Their other two supplemental first-round selections were spent on a pair of sweet swinging outfielders, Jacob Anderson and Dwight Smith. Both project best on an outfield corner, although Anderson has also shown a slick glove playing first base. Smith is the son of the former big leaguer of the same name, and has a similar profile with a sweet left-handed swing and overall approach, and continually showed the ability to hit high level pitching at numerous prominent national showcase and tournament events during his high school career.
Three more promising hitters were given money way above their projected slot value, and adds more reason to believe this draft class has the chance to be special a few years down the road. Former PG/Aflac All-American infielders Christian Lopes (seventh round), Andy Burns (11th)and Matt Dean (13th) signed for a combined $1.58 million, and are the icing on the cake of what should be an impressive wave of talent in the lower levels of the system.
Top 10 Prospects
1. C Travis d'Arnaud- Baseball-reference player profile
Taken in the supplemental first round of the 2007 draft, d'Arnaud enjoyed a successful first full professional season split between the New York-Penn and South Atlantic Leagues in 2008 when he hit .305/.367/.464 in 64 games. He wasn't nearly as productive the next two seasons, returning to Low A in 2009 and moving up to the Florida State League in 2010 after being acquired by the Blue Jays in the package received in return for perennial staff ace Roy Halladay.
Last season the pieces came back together for d'Arnaud, posting numbers similar to 2008 by hittig .311/.371/.542 at the AA level on his way to being named the Eastern League's Most Valuable Player while also leading the New Hampshire Fisher Cats to the league's Championship.
D'Arnuad's offensive prowess is what makes him stand out, with the ability to hit in the middle of a big league lineup with good bat speed and exciting power potential. He shows good quickness behind the plate, and a solid arm and release with natural leadership skills. He has thrown out 24-percent of opposing baserunners during his minor league career, one area he will need to continue to improve upon, but his bat should make up for any perceived deficiencies he has behind the plate.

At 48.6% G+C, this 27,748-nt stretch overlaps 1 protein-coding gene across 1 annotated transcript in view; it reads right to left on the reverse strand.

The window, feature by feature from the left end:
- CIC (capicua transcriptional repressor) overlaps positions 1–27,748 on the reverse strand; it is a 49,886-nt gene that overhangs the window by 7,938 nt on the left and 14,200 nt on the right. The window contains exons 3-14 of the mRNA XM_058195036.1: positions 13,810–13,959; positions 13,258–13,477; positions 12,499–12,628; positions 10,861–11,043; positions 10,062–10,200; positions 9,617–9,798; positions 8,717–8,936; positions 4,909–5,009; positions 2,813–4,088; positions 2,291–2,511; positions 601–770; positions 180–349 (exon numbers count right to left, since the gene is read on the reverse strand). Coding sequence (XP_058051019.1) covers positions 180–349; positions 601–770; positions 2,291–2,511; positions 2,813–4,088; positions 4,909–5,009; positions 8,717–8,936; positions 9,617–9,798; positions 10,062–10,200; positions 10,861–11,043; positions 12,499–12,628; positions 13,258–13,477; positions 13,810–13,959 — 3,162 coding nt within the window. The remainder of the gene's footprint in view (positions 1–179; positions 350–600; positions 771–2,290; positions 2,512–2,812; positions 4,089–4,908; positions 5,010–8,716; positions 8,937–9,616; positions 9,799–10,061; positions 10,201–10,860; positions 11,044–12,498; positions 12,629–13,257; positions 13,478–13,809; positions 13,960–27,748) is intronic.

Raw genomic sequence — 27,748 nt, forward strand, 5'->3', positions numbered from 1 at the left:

It won't take long for d'Arnaud to join his brother Chase, who made his debut last year with the Pirates, in the big leagues, as it will likely occur late in 2012 once he's had a chance to fine tune his game at the AAA level.
2. OF Jake Marisnick- Baseball-reference player profile
The 2011 season marked Marisnick's first full season as a professional after being drafted in the third round of the 2009 draft and opening 2010 with the Blue Jays' affiliate in the Gulf Coast League. He enjoyed a big year at the plate playing in the Midwest League, showing off his well-rounded offensive skills by hitting .320 with 14 home runs and 37 stolen bases.
At 6-foot-4, 200 pounds Marisnick is an impressive athletic specimen, although there is some concern that he will slow down as he continues to add strength to his frame, which could prompt a move from centerfield to right. His arm strength is also considered a plus tool, giving him the ability to profile well at either position should the need arise.
While he did manage to get on base at a good clip (.392) there is still a need for him to work the count a little better than how he has to this point. He will move up to the Hi A level in 2012 and could spend the entire year with Dunedin. If he continues to hit as well as he did last year, there's a chance he could see AA by the end of the season, and could be making a case for regular playing time in the big leagues as early as 2014.
3. RHP Drew Hutchison- Baseball-reference player profile